Before failure
Figure 1. Before failure

Before failure shows a two node Rhino cluster, communicating with the CSCF via SIP, and with a Cassandra cluster shown as the "Cassandra State Store". The Rhino nodes contain all necessary components, including the Sentinel VoLTE application, SIS, and resource adaptors. Rhino is configured with a Session Ownership Store and Key Value store, both using the Cassandra cluster.

A call has begun, and is answered. The call is stick to Rhino node 1. As the call has been answered, it’s session state is marked for persistence - and so the session state is written out to the Key Value store ("Cassandra State store" in the diagram). A session ownership record for each SIP dialog related to the call is written into the Session Ownership store ("Cassandra State Store" in the diagram).

Node 1 fails
Figure 2. Node 1 fails

Node 1 fails shows that node 1 fails some time after the call is answered.

Session failover
Figure 3. Session failover

Session failover shows signalling after node 1 has failed. As an example a user places the call on hold. The CSCF uses DNS procedures as per RFC 3263 and the DNS Redundancy design. It finds that node 1 is not responsive and selects node 2, and sends the mid-dialog request to node 2. Node 2 consults the Session Ownership subsystem, and notices that node 1 (the owner of the SIP Dialog) is no-longer part of the cluster. Node 2 then takes over ownership of the SIP dialog and entire Session. It then retrieves session state from the "key-value" store.

Post failover
Figure 4. Post failover

Once all session failover handling has completed, the session is now stuck to node 2. This is shown in Post failover.

Before failure
Figure 5. Node 1 restarts

If a call lasts long enough it is possible that Node 1 restarts while the call is still open it is possible that Node 1 can receive SIP requests related to the call. This is due to the DNS Redundancy design. When this happens node 1 will recognise that it does not have state for the SIP dialog and proxy the request to node 2 through the use of the Session Ownership subsystem. This is shown in Node 1 restarts.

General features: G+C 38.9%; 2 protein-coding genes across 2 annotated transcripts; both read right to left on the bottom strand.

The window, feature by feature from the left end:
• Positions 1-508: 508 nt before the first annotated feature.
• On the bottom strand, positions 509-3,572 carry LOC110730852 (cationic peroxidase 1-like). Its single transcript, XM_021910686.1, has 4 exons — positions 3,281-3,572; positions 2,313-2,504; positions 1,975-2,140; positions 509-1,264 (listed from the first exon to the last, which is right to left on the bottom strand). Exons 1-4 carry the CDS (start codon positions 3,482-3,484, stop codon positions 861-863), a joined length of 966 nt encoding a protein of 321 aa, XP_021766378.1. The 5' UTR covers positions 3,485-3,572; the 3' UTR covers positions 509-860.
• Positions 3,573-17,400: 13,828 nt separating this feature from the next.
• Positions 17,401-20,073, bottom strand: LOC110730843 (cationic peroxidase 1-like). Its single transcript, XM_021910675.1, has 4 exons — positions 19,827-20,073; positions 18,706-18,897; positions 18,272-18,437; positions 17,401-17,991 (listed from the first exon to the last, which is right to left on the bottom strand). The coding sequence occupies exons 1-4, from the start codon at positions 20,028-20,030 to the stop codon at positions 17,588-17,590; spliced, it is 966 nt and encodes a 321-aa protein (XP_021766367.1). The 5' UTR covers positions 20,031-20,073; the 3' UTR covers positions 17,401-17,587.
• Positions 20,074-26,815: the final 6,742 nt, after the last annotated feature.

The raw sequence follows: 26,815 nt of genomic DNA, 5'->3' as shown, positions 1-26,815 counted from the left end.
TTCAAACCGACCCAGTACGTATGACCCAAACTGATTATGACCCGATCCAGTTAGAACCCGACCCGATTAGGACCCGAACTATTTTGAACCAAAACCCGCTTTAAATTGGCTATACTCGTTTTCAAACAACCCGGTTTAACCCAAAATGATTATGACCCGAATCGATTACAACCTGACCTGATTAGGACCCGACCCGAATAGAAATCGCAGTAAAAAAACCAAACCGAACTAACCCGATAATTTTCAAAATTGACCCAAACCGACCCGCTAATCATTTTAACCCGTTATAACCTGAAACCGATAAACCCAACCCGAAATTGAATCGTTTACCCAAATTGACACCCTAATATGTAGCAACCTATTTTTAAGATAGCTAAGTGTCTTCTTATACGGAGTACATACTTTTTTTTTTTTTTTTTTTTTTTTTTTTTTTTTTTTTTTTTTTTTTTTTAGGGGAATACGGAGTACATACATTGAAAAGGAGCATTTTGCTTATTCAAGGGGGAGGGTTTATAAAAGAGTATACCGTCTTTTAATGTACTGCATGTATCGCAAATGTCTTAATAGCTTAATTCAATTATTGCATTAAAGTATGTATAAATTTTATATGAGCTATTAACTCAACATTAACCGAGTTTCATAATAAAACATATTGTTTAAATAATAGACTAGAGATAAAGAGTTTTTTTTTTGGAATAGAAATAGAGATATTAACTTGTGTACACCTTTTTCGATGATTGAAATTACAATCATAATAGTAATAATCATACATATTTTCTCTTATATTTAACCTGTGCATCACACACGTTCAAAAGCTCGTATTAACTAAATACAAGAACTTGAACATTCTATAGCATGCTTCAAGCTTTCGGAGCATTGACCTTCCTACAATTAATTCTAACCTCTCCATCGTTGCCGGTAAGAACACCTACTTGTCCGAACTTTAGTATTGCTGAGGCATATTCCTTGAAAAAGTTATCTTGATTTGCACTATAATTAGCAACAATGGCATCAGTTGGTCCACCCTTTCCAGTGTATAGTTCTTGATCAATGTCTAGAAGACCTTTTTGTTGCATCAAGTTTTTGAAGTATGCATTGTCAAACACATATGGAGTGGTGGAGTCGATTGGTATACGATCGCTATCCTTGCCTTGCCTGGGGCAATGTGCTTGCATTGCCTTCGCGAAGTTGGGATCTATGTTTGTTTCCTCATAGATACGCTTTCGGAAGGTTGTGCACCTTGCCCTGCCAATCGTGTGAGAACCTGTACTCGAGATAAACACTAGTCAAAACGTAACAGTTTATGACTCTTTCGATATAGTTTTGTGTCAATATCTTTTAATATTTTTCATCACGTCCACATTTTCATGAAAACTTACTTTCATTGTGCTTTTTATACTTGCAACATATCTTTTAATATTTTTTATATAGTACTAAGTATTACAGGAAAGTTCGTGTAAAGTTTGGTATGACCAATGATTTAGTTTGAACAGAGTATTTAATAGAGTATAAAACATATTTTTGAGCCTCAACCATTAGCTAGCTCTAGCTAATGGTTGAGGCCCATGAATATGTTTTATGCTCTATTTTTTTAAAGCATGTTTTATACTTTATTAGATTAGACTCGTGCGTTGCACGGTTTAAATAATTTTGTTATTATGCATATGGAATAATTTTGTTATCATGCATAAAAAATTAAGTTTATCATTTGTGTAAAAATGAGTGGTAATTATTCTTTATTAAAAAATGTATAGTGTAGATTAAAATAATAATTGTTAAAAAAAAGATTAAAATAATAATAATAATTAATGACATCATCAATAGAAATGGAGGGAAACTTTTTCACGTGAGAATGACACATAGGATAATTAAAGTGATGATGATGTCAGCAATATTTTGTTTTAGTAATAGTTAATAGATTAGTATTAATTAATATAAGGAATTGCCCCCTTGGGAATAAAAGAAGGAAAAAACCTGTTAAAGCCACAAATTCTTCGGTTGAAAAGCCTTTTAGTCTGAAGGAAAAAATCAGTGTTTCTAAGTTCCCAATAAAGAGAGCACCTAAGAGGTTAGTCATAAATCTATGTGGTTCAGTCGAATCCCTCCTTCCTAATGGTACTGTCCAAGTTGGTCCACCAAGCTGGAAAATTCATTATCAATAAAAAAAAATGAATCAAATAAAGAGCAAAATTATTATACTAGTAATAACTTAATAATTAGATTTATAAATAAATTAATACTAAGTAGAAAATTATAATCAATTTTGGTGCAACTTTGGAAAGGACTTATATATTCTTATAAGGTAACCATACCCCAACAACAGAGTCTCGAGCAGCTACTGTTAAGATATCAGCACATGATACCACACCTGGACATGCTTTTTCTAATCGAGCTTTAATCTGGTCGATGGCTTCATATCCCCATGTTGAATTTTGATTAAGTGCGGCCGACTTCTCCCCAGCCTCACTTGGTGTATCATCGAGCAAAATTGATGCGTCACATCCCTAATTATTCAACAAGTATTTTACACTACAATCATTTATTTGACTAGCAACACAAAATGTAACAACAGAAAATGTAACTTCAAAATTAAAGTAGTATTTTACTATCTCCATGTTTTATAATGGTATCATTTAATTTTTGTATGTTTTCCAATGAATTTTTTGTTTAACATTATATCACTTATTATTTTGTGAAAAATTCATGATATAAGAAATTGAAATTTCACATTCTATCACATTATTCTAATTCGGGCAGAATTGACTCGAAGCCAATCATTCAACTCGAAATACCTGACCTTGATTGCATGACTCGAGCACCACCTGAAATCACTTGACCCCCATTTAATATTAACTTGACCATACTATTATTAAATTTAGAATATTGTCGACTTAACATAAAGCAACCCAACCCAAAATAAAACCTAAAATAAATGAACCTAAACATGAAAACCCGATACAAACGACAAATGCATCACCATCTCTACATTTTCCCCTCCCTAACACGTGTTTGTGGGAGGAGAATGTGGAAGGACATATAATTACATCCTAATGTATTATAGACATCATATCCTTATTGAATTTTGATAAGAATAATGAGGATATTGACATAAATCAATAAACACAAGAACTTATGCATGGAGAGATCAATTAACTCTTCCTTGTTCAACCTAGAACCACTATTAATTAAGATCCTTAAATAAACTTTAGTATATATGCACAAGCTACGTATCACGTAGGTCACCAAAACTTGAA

The following are documented limitations with Session Replication:

  • Every Rhino/Savanna cluster that connects to a shared Cassandra cluster must have a unique Rhino Cluster ID. There is no checking or validation that the Rhino/Savanna cluster IDs are unique. Therefore either:

    • assign every Rhino cluster a unique cluster ID, or

    • provide each Rhino cluster with its own Cassandra cluster

  • Replicated Session data may only be used within a single cluster. This means that a session can fail-over from one cluster member to another, but not across clusters.

  • Replicated Session data is only used within a single Data centre. This means that session fail-over between sites is not supported.

  • Replicating Session data costs CPU cycles and memory, in both Rhino and the Cassandra Database. If a production installation is upgraded and wishes to make use of this capability, then capacity planning/hardware sizing should factored into the upgrade.

Storage of Configuration

Each Rhino cluster stores it’s configuration in Profiles that are backed by a disk based SQL database, PostgreSQL. Each site runs one or more clusters. A cluster does not span sites.

No subscriber data is stored in the platform.